As part of my commitment to read and review 12 books in an effort to be active in my own personal development, a commitment made on the SQL Cruise back in June, I’ve completed another book, Guerrilla Leader: T. E. Lawrence and the Arab Revolt by James J. Schneider. This was not the book I was scheduled to read. I’m still reading it, but, frankly, it’s boring. This book came to my attention, a history book that is also an exploration of leadership, and I got excited. I’ve long been a student of history and I’ve had a fascination for World War I for a long time. I have over twenty books on the subject that I’ve read. So the chance to combine reading about a subject that I already…
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Tribes: We Need You to Lead Us

Professional Development
I’ve finished my 3rd book as part of my year long commitment to read and review professional/personal development books. I read one of my favorite authors this time, Seth Godin and his book, Tribes: We Need You to Lead Us . I’ve either been very smart or very lucky in my choice of books. I’ve enjoyed all three. But this one was better than the other two. Then again, this is my third Seth Godin book, I think I’m predisposed to enjoying his writing. The core idea behind the book is predicated on two facts. First, humans tend to congregate, we’re social critters. Second, you can take the lead of your tribe. Easy stuff, right? Wrong. It’s complicated and weird and hard. The book doesn’t even remotely suggest otherwise. This…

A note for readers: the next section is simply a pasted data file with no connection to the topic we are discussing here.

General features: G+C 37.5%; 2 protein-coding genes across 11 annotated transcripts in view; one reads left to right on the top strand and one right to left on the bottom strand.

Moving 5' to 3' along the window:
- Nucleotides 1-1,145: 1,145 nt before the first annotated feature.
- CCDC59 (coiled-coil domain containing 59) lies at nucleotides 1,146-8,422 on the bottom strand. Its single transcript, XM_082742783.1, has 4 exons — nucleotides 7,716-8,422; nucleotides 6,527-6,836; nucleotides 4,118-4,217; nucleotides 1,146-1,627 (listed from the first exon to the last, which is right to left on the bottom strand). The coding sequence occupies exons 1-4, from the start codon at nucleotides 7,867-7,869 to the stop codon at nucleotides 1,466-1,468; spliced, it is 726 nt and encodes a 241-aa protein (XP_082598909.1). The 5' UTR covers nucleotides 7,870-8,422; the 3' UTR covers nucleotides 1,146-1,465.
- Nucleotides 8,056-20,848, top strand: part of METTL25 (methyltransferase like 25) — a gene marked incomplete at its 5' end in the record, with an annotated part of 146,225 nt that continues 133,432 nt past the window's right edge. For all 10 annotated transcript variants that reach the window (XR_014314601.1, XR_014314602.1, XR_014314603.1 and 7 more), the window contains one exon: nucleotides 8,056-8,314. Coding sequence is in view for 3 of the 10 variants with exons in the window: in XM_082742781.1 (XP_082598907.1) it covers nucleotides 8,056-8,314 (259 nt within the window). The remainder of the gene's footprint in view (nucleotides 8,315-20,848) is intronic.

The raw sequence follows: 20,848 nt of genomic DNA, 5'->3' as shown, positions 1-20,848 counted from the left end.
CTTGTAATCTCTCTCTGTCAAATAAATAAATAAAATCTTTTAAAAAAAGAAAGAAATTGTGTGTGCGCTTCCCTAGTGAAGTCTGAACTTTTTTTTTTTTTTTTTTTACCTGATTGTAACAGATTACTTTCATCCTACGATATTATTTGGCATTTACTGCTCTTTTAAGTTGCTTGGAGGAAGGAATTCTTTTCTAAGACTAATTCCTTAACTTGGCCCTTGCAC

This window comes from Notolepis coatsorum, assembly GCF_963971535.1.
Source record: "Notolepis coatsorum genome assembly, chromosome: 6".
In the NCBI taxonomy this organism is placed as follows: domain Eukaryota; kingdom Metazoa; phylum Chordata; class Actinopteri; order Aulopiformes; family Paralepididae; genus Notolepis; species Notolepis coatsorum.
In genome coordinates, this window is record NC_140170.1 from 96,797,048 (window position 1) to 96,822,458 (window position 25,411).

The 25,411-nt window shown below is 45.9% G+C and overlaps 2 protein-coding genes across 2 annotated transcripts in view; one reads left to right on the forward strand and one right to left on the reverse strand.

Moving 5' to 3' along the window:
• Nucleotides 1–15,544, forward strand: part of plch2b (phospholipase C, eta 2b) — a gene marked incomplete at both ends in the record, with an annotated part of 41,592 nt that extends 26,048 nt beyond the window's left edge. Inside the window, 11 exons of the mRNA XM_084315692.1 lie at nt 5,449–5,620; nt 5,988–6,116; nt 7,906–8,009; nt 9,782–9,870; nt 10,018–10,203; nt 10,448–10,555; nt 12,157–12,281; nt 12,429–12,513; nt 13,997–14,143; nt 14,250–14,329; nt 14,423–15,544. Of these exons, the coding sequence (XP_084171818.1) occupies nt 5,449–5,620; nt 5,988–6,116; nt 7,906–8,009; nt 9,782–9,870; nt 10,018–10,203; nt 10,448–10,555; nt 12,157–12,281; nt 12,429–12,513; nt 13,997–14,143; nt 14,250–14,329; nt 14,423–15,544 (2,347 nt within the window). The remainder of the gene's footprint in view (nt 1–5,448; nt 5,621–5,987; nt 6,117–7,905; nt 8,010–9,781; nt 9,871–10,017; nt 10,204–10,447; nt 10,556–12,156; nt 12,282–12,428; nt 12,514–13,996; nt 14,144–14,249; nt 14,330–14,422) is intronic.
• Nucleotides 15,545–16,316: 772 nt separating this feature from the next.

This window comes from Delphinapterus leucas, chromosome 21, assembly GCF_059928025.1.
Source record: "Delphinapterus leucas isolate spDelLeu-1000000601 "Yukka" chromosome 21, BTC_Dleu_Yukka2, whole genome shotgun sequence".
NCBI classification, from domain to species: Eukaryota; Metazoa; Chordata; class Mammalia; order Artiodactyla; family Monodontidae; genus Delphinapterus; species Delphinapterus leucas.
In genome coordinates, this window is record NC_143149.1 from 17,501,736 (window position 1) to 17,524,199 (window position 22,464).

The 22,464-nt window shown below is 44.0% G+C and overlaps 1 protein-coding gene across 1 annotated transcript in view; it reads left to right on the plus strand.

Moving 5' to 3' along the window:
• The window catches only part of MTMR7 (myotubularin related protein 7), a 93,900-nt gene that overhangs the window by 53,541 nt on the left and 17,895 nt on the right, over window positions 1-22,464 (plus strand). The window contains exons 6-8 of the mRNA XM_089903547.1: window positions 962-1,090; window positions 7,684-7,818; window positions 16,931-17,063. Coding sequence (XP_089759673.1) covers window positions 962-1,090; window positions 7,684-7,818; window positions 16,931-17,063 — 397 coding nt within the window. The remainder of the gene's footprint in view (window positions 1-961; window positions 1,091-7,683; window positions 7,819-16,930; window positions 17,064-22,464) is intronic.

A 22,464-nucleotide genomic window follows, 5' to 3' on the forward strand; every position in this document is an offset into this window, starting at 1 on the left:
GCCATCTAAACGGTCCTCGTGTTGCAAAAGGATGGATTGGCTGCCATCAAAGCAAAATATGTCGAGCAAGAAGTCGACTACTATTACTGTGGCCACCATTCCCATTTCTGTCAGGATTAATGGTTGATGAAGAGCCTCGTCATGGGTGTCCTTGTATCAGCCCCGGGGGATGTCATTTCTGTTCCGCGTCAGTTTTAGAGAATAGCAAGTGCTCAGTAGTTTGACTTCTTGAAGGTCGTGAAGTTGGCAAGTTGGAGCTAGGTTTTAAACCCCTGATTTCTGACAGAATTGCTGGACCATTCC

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Time for a Little PD

Misc, SQLServerPedia Syndication
No, PD doesn’t stand for PowerShell Development. It stands for Professional Development. Sharks either swim or die (and yes, I know that’s not 100% accurate, but I need a hook on which to hang this lesson). Knowledge workers either develop more knowledge or become buggy whip manufacturers. It’s that simple. Keep moving/learning or die/become obsolete. I’m voting for continuing to learn. In keeping with this, during SQL Cruise Alaska (I’ll be posting more on my thoughts about the trip), I was privileged to sit through Buck Woody’s (blog|twitter) presentations on “Three C’s on the High Seas.” Buck is a great teacher and not at all afraid to hand out homework, which he did before and during the cruise. Confession time, I did fail to do one pre-cruise assignment and Buck…
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SQL Server Team-Based Development

Misc